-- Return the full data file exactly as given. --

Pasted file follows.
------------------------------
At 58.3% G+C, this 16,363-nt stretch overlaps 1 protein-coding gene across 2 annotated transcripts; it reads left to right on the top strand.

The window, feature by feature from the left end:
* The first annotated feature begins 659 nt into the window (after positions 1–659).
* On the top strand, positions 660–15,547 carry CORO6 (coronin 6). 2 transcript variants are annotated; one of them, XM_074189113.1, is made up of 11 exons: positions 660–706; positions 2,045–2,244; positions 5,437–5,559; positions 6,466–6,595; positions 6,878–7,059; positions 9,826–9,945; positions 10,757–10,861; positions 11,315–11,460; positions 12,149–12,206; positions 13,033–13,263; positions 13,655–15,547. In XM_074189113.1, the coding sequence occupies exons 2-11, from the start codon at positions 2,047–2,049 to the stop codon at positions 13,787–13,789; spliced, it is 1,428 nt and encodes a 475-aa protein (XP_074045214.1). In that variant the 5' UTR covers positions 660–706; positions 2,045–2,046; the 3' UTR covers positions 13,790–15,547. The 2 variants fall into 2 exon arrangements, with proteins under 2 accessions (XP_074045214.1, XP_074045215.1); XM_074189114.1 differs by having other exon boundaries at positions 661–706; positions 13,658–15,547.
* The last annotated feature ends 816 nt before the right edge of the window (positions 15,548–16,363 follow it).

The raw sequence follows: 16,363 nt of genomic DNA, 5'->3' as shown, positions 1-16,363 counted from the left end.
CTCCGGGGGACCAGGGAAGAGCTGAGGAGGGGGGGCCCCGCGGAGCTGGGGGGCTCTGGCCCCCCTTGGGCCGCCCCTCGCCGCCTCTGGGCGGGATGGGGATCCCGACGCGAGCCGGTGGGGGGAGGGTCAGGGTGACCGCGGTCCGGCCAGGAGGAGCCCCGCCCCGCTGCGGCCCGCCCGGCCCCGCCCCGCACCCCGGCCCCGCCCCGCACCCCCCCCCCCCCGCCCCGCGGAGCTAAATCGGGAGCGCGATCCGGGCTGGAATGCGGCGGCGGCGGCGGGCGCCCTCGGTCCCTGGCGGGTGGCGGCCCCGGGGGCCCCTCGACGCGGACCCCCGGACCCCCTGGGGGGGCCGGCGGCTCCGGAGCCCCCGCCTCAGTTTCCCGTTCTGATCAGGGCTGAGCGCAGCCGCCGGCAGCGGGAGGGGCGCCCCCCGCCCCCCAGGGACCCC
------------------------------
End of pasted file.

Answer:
At 58.3% G+C, this 16,363-nt stretch overlaps 1 protein-coding gene across 2 annotated transcripts; it reads left to right on the top strand.

The window, feature by feature from the left end:
* The first annotated feature begins 659 nt into the window (after positions 1–659).
* On the top strand, positions 660–15,547 carry CORO6 (coronin 6). 2 transcript variants are annotated; one of them, XM_074189113.1, is made up of 11 exons: positions 660–706; positions 2,045–2,244; positions 5,437–5,559; positions 6,466–6,595; positions 6,878–7,059; positions 9,826–9,945; positions 10,757–10,861; positions 11,315–11,460; positions 12,149–12,206; positions 13,033–13,263; positions 13,655–15,547. In XM_074189113.1, the coding sequence occupies exons 2-11, from the start codon at positions 2,047–2,049 to the stop codon at positions 13,787–13,789; spliced, it is 1,428 nt and encodes a 475-aa protein (XP_074045214.1). In that variant the 5' UTR covers positions 660–706; positions 2,045–2,046; the 3' UTR covers positions 13,790–15,547. The 2 variants fall into 2 exon arrangements, with proteins under 2 accessions (XP_074045214.1, XP_074045215.1); XM_074189114.1 differs by having other exon boundaries at positions 661–706; positions 13,658–15,547.
* The last annotated feature ends 816 nt before the right edge of the window (positions 15,548–16,363 follow it).

The raw sequence follows: 16,363 nt of genomic DNA, 5'->3' as shown, positions 1-16,363 counted from the left end.
CTCCGGGGGACCAGGGAAGAGCTGAGGAGGGGGGGCCCCGCGGAGCTGGGGGGCTCTGGCCCCCCTTGGGCCGCCCCTCGCCGCCTCTGGGCGGGATGGGGATCCCGACGCGAGCCGGTGGGGGGAGGGTCAGGGTGACCGCGGTCCGGCCAGGAGGAGCCCCGCCCCGCTGCGGCCCGCCCGGCCCCGCCCCGCACCCCGGCCCCGCCCCGCACCCCCCCCCCCCCGCCCCGCGGAGCTAAATCGGGAGCGCGATCCGGGCTGGAATGCGGCGGCGGCGGCGGGCGCCCTCGGTCCCTGGCGGGTGGCGGCCCCGGGGGCCCCTCGACGCGGACCCCCGGACCCCCTGGGGGGGCCGGCGGCTCCGGAGCCCCCGCCTCAGTTTCCCGTTCTGATCAGGGCTGAGCGCAGCCGCCGGCAGCGGGAGGGGCGCCCCCCGCCCCCCAGGGACCCC